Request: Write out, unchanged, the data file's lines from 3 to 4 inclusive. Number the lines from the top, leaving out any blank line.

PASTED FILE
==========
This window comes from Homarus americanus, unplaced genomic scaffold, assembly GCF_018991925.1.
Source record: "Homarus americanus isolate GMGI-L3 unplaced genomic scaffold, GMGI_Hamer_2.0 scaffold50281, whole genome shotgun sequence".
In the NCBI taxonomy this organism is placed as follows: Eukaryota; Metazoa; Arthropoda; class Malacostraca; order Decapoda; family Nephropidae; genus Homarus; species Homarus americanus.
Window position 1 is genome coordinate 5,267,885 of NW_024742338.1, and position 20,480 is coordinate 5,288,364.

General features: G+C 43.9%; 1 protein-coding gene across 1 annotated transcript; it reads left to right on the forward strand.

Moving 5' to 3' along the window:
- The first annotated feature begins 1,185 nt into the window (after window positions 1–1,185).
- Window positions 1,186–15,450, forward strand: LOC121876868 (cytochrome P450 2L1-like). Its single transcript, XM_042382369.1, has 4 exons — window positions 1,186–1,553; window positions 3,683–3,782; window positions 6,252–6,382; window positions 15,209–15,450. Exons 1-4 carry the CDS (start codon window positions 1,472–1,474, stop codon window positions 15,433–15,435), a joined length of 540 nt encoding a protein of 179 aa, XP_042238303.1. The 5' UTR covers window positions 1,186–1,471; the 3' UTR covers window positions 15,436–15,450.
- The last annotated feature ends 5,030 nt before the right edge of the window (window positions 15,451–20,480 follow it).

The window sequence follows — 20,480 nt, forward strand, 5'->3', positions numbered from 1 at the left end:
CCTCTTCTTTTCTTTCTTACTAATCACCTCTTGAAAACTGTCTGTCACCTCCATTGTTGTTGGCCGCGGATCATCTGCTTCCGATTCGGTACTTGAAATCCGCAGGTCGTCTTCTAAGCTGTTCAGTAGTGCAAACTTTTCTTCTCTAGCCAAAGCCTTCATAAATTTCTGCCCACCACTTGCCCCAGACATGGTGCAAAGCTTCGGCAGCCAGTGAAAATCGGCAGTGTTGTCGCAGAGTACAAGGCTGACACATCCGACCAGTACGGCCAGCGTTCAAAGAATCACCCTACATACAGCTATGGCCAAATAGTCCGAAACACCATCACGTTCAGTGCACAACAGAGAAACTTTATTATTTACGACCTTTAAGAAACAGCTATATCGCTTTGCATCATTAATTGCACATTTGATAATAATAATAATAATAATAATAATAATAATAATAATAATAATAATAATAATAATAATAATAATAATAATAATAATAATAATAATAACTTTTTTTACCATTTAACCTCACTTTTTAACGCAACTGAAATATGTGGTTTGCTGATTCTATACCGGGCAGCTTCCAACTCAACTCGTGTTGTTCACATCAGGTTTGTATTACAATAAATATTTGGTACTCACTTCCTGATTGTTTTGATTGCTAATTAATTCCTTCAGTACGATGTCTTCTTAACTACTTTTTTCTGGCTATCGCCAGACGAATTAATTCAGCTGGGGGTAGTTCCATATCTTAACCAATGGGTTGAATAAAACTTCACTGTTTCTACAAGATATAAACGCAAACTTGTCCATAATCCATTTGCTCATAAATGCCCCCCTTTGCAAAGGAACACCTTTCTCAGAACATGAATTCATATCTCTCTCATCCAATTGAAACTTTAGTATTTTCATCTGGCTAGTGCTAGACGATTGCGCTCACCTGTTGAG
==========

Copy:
In the NCBI taxonomy this organism is placed as follows: Eukaryota; Metazoa; Arthropoda; class Malacostraca; order Decapoda; family Nephropidae; genus Homarus; species Homarus americanus.
Window position 1 is genome coordinate 5,267,885 of NW_024742338.1, and position 20,480 is coordinate 5,288,364.